Don't throw away those avocado stones either. Find out how to grow an avocado and you'll end up with a beautiful leafy house plant by rooting the stone of a shop-bought avocado. It may even bear fruit eventually if you're lucky.
9. Search online for free plants
Do your research online to find plant-swapping groups and individuals who have plants to give away for free. Use the search term 'free plants'. Good forums include CraigsList, Freecycle, Gumtree, Facebook Marketplace and occasionally Instagram.
10. Ask everyone you know
Friends, family, neighbors and work colleagues are all good sources to grow your garden for free. Ask around to see if anyone has any spare plant cuttings, extra plants they don’t need or a stash of unused seeds. Put out a message on social media or your local WhatsApp group and you'll be surprised by the positive response you get.
Check around to see if any neighbors are having their gardens redesigned as they may be dumping plants and shrubs that are no longer needed and can find a new home in your garden.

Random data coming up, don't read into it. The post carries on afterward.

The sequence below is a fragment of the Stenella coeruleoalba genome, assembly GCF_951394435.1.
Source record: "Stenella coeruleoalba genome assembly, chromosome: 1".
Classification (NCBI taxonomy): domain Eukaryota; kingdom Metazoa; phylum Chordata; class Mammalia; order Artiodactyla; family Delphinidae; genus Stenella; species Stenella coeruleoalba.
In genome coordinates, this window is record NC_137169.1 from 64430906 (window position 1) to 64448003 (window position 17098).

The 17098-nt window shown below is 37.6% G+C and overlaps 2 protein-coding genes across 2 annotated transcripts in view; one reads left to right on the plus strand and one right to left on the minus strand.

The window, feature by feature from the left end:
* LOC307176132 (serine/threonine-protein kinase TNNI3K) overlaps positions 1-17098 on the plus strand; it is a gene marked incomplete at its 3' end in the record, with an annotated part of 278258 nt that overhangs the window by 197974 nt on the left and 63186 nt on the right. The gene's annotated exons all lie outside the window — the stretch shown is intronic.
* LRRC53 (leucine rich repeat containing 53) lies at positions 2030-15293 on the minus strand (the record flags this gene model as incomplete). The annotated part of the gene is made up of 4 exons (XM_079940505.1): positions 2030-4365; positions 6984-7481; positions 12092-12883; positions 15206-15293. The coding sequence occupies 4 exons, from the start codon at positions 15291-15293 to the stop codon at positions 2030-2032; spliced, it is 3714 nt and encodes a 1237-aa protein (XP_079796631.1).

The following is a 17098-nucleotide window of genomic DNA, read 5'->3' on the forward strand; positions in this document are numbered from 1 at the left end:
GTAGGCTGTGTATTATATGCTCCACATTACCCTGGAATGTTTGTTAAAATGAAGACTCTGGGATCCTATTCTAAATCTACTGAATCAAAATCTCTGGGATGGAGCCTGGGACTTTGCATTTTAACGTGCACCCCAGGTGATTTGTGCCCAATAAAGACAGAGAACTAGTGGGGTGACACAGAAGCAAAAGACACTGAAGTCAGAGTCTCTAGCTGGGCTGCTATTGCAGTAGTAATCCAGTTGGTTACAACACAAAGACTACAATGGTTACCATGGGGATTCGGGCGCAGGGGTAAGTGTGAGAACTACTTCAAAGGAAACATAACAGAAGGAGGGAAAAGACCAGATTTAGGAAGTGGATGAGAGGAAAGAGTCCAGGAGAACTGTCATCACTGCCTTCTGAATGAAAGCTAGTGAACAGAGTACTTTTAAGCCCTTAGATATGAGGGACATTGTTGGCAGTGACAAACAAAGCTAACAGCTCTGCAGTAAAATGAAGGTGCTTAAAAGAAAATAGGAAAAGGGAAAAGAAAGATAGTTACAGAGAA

You can also ask for garden center or nursery gift cards for your birthday - after all it means you will be getting more free plants to incorporate in to your garden design ideas!
Lifestyle journalist Sarah Wilson has been writing about gardens since 2015. She's written for Gardeningetc.com, Livingetc, Homes & Gardens, Easy Gardens and Modern Gardens magazines. Her first job on glossy magazines was at Elle, during which time a visit to the legendary La Colombe d'Or in St-Paul-de-Vence led to an interest in all things gardening. Later as lifestyle editor at Country Homes & Interiors magazine the real pull was the run of captivating country gardens that were featured. Having studied introductory garden and landscape design as well as a course in floristry she is currently putting the skills learned to good use in her own space where the dream is establishing a cutting garden.